• When Special Librarians are permitted to control their total operating costs, they are able to make the wisest strategic and financial decisions. Many Special Librarians appear to have responsibility only for their direct material costs – i.e. the costs of purchasing publications, and paying for site licences etc.  But the total operating costs include a lot more items such as:
    • labour costs –i.e. salaries and labour associated overheads such as holiday pay, sick pay, superannuation, training, workers compensation, travel etc.
    • occupancy costs such as rent, electricity, telephone, IT, cleaning, maintenance

When Special Librarians have responsibility for total costs, they can assess where they can get the most bang for their bucks! Do they need more space or less space, do they need more staff or more staff training?  Do they need hard copy publications, or online services?   Often Special Libraries can appear to be very costly to financial staff because their occupancy costs are so high.  This is another reason to keep collections as small and as focussed as possible. There are many examples of Special Libraries reducing the size of their collections and the space they occupy and therefore their total costs and finding that their collections are seen to be more focussed and relevant and easier to navigate, and the total services are more cost efficient.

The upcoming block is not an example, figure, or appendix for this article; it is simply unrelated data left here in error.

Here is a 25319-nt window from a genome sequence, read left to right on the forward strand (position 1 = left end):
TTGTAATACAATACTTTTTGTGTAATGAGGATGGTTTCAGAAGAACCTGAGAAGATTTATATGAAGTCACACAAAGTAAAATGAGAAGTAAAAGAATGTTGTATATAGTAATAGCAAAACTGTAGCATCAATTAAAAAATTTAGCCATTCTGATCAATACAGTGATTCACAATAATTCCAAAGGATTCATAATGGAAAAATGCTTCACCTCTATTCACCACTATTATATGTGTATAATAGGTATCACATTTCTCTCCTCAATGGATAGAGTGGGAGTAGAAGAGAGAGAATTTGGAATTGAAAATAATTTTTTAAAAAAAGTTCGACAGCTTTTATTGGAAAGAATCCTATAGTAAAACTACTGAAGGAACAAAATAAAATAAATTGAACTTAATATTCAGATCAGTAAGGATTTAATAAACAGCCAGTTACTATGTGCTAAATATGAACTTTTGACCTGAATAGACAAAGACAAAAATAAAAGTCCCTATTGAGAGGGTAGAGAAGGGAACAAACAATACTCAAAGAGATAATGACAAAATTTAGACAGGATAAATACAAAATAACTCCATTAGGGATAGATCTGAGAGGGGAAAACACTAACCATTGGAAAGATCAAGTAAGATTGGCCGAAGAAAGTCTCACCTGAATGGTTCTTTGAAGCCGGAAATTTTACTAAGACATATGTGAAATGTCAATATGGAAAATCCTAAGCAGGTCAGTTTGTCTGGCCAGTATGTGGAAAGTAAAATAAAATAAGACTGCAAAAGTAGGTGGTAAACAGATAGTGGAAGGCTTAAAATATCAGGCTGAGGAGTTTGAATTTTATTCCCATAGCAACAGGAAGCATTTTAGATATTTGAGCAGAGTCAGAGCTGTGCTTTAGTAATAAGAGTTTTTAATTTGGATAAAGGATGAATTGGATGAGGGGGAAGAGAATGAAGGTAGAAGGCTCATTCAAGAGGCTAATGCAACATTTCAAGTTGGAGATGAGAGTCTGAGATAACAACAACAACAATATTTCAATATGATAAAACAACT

• There should also be capital budgets to plan for upgrading expensive equipment.

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